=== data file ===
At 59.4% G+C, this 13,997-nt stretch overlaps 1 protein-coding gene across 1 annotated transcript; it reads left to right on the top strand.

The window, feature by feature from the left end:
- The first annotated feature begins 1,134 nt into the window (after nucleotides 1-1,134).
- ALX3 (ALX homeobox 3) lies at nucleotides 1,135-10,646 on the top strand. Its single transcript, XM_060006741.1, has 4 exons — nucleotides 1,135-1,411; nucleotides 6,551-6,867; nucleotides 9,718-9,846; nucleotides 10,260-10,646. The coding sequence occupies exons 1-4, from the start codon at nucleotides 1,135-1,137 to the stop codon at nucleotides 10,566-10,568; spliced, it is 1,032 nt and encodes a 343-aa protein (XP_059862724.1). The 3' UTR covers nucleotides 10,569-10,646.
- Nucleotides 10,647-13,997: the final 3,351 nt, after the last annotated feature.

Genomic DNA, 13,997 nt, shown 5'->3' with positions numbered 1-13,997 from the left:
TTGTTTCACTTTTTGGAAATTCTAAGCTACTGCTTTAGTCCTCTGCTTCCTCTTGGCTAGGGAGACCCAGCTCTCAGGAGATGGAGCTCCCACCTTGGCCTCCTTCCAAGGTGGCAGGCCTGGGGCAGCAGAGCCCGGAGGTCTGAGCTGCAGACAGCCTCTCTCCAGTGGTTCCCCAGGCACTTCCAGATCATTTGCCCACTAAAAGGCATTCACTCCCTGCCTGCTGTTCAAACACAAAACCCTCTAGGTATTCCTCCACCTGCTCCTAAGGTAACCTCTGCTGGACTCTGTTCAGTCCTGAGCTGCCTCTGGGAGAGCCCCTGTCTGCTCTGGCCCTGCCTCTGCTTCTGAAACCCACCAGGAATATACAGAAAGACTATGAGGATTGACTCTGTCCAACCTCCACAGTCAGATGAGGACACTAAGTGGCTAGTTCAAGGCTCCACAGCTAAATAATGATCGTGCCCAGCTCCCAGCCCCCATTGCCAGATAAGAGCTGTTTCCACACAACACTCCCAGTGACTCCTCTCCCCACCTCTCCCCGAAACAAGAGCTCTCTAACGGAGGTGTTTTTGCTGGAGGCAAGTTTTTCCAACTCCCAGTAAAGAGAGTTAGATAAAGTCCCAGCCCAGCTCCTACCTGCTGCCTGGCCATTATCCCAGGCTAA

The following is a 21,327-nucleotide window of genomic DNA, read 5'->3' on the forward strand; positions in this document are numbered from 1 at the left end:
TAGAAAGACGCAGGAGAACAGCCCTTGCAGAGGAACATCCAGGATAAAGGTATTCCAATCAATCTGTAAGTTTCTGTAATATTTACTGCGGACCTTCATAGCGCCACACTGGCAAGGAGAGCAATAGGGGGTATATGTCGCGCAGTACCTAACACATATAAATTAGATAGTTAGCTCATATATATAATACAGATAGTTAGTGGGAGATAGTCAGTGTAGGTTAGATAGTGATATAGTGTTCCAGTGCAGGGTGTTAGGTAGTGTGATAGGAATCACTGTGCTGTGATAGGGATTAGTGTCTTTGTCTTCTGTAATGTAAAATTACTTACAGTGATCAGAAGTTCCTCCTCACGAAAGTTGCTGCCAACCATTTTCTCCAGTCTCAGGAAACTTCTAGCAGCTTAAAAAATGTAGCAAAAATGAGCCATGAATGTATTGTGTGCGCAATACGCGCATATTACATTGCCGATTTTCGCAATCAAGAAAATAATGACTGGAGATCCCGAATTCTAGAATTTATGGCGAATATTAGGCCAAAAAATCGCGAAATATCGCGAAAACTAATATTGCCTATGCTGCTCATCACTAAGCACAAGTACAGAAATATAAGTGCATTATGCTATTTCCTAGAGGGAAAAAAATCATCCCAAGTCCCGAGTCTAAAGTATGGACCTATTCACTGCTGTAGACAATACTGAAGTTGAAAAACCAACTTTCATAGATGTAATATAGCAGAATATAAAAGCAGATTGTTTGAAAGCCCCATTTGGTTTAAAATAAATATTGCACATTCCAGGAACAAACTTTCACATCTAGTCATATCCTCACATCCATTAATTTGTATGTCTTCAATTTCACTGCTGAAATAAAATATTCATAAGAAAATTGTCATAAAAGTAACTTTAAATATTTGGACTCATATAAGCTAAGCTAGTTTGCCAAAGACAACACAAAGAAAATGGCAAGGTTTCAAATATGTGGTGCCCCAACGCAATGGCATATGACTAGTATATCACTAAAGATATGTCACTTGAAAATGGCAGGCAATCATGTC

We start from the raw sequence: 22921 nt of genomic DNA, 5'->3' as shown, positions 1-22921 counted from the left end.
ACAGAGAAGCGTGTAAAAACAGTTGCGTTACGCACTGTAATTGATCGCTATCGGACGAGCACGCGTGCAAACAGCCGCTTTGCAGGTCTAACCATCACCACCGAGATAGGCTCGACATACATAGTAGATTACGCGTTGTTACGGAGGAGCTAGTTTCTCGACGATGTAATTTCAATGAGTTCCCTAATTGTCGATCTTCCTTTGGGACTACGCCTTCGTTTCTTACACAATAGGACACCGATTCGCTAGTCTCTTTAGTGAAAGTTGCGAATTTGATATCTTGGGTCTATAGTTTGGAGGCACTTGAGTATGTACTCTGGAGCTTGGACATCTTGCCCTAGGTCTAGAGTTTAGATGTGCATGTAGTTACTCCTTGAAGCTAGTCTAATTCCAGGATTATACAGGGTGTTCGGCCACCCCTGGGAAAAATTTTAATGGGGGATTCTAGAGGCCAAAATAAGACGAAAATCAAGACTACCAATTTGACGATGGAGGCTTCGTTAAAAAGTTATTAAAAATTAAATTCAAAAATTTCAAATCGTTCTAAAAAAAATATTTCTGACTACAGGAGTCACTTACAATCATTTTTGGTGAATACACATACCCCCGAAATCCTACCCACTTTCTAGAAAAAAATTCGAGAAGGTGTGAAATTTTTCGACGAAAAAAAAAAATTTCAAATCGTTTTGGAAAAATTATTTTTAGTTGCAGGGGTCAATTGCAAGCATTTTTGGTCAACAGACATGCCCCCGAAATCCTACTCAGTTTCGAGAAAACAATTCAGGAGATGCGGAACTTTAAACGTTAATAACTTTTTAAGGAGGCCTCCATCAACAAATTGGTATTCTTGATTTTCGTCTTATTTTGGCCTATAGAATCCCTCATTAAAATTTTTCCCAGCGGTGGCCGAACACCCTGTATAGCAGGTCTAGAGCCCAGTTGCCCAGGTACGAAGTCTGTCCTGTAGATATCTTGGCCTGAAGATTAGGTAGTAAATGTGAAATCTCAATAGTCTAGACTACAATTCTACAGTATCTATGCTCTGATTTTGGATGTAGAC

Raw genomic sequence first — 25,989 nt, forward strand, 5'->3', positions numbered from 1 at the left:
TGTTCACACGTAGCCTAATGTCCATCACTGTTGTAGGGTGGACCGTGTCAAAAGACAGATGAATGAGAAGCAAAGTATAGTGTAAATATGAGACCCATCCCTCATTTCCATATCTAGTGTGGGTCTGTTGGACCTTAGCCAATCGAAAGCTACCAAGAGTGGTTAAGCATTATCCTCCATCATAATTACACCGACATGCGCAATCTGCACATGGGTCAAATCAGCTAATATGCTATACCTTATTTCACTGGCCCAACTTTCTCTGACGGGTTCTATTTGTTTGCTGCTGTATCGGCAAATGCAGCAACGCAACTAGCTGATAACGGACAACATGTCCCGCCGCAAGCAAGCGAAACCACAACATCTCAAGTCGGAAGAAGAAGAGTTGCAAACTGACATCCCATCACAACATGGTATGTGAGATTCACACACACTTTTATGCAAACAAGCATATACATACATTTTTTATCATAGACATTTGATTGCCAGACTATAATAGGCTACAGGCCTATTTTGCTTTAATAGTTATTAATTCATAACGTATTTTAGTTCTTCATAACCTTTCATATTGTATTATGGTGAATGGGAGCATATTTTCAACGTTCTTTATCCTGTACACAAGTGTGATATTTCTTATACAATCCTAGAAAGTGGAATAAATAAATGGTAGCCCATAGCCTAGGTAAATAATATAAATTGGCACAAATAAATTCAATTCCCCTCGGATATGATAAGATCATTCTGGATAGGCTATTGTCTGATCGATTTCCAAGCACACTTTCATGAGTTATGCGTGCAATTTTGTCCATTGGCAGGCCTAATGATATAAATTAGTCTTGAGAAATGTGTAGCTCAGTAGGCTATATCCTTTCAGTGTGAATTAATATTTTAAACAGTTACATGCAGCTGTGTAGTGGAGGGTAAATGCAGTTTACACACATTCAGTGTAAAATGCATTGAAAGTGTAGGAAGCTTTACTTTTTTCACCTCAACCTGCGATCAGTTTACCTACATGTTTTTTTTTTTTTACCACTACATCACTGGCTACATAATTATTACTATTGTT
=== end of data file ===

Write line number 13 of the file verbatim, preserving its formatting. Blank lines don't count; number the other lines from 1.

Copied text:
TGTTCACACGTAGCCTAATGTCCATCACTGTTGTAGGGTGGACCGTGTCAAAAGACAGATGAATGAGAAGCAAAGTATAGTGTAAATATGAGACCCATCCCTCATTTCCATATCTAGTGTGGGTCTGTTGGACCTTAGCCAATCGAAAGCTACCAAGAGTGGTTAAGCATTATCCTCCATCATAATTACACCGACATGCGCAATCTGCACATGGGTCAAATCAGCTAATATGCTATACCTTATTTCACTGGCCCAACTTTCTCTGACGGGTTCTATTTGTTTGCTGCTGTATCGGCAAATGCAGCAACGCAACTAGCTGATAACGGACAACATGTCCCGCCGCAAGCAAGCGAAACCACAACATCTCAAGTCGGAAGAAGAAGAGTTGCAAACTGACATCCCATCACAACATGGTATGTGAGATTCACACACACTTTTATGCAAACAAGCATATACATACATTTTTTATCATAGACATTTGATTGCCAGACTATAATAGGCTACAGGCCTATTTTGCTTTAATAGTTATTAATTCATAACGTATTTTAGTTCTTCATAACCTTTCATATTGTATTATGGTGAATGGGAGCATATTTTCAACGTTCTTTATCCTGTACACAAGTGTGATATTTCTTATACAATCCTAGAAAGTGGAATAAATAAATGGTAGCCCATAGCCTAGGTAAATAATATAAATTGGCACAAATAAATTCAATTCCCCTCGGATATGATAAGATCATTCTGGATAGGCTATTGTCTGATCGATTTCCAAGCACACTTTCATGAGTTATGCGTGCAATTTTGTCCATTGGCAGGCCTAATGATATAAATTAGTCTTGAGAAATGTGTAGCTCAGTAGGCTATATCCTTTCAGTGTGAATTAATATTTTAAACAGTTACATGCAGCTGTGTAGTGGAGGGTAAATGCAGTTTACACACATTCAGTGTAAAATGCATTGAAAGTGTAGGAAGCTTTACTTTTTTCACCTCAACCTGCGATCAGTTTACCTACATGTTTTTTTTTTTTTACCACTACATCACTGGCTACATAATTATTACTATTGTT